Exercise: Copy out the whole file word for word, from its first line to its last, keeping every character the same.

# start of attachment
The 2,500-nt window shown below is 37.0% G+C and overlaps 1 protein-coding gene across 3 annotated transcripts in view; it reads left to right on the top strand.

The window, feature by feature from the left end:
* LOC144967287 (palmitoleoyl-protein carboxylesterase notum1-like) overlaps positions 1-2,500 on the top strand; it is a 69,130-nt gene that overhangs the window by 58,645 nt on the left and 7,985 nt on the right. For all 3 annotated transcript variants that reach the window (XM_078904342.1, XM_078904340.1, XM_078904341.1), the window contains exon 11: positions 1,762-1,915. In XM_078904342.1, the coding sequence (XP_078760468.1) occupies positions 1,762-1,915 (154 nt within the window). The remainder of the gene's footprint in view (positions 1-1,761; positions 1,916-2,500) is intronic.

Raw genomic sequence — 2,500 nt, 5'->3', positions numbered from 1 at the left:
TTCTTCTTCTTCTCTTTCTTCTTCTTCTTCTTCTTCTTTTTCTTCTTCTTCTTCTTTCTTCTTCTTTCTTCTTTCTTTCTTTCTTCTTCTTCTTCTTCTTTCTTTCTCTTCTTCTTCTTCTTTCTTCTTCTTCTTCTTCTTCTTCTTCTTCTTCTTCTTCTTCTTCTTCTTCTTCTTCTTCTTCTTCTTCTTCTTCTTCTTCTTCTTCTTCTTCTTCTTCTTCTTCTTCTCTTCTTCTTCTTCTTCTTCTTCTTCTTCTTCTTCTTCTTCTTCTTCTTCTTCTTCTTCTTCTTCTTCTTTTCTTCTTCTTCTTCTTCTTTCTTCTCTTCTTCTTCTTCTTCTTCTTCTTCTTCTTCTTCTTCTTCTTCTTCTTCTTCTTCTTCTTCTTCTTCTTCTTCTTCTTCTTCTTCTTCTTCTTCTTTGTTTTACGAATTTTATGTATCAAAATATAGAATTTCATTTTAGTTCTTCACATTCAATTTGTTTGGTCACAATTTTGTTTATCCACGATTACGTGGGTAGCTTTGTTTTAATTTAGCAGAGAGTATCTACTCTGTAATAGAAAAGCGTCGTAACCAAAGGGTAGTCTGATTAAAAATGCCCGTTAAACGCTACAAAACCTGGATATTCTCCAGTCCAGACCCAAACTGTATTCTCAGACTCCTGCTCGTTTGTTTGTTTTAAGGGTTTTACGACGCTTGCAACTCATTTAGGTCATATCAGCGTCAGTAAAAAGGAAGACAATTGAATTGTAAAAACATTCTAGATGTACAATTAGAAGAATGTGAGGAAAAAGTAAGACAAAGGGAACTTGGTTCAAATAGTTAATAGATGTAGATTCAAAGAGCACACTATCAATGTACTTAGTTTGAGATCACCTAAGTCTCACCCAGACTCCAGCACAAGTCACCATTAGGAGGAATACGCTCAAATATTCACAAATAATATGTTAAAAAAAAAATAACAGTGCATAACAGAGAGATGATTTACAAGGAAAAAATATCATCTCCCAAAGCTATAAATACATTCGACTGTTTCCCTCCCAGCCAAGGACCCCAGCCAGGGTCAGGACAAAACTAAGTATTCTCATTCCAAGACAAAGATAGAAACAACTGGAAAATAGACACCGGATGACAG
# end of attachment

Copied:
The 2,500-nt window shown below is 37.0% G+C and overlaps 1 protein-coding gene across 3 annotated transcripts in view; it reads left to right on the top strand.

The window, feature by feature from the left end:
* LOC144967287 (palmitoleoyl-protein carboxylesterase notum1-like) overlaps positions 1-2,500 on the top strand; it is a 69,130-nt gene that overhangs the window by 58,645 nt on the left and 7,985 nt on the right. For all 3 annotated transcript variants that reach the window (XM_078904342.1, XM_078904340.1, XM_078904341.1), the window contains exon 11: positions 1,762-1,915. In XM_078904342.1, the coding sequence (XP_078760468.1) occupies positions 1,762-1,915 (154 nt within the window). The remainder of the gene's footprint in view (positions 1-1,761; positions 1,916-2,500) is intronic.

Raw genomic sequence — 2,500 nt, 5'->3', positions numbered from 1 at the left:
TTCTTCTTCTTCTCTTTCTTCTTCTTCTTCTTCTTCTTTTTCTTCTTCTTCTTCTTTCTTCTTCTTTCTTCTTTCTTTCTTTCTTCTTCTTCTTCTTCTTTCTTTCTCTTCTTCTTCTTCTTTCTTCTTCTTCTTCTTCTTCTTCTTCTTCTTCTTCTTCTTCTTCTTCTTCTTCTTCTTCTTCTTCTTCTTCTTCTTCTTCTTCTTCTTCTTCTTCTTCTTCTTCTTCTCTTCTTCTTCTTCTTCTTCTTCTTCTTCTTCTTCTTCTTCTTCTTCTTCTTCTTCTTCTTCTTCTTCTTTTCTTCTTCTTCTTCTTCTTTCTTCTCTTCTTCTTCTTCTTCTTCTTCTTCTTCTTCTTCTTCTTCTTCTTCTTCTTCTTCTTCTTCTTCTTCTTCTTCTTCTTCTTCTTCTTCTTCTTCTTTGTTTTACGAATTTTATGTATCAAAATATAGAATTTCATTTTAGTTCTTCACATTCAATTTGTTTGGTCACAATTTTGTTTATCCACGATTACGTGGGTAGCTTTGTTTTAATTTAGCAGAGAGTATCTACTCTGTAATAGAAAAGCGTCGTAACCAAAGGGTAGTCTGATTAAAAATGCCCGTTAAACGCTACAAAACCTGGATATTCTCCAGTCCAGACCCAAACTGTATTCTCAGACTCCTGCTCGTTTGTTTGTTTTAAGGGTTTTACGACGCTTGCAACTCATTTAGGTCATATCAGCGTCAGTAAAAAGGAAGACAATTGAATTGTAAAAACATTCTAGATGTACAATTAGAAGAATGTGAGGAAAAAGTAAGACAAAGGGAACTTGGTTCAAATAGTTAATAGATGTAGATTCAAAGAGCACACTATCAATGTACTTAGTTTGAGATCACCTAAGTCTCACCCAGACTCCAGCACAAGTCACCATTAGGAGGAATACGCTCAAATATTCACAAATAATATGTTAAAAAAAAAATAACAGTGCATAACAGAGAGATGATTTACAAGGAAAAAATATCATCTCCCAAAGCTATAAATACATTCGACTGTTTCCCTCCCAGCCAAGGACCCCAGCCAGGGTCAGGACAAAACTAAGTATTCTCATTCCAAGACAAAGATAGAAACAACTGGAAAATAGACACCGGATGACAG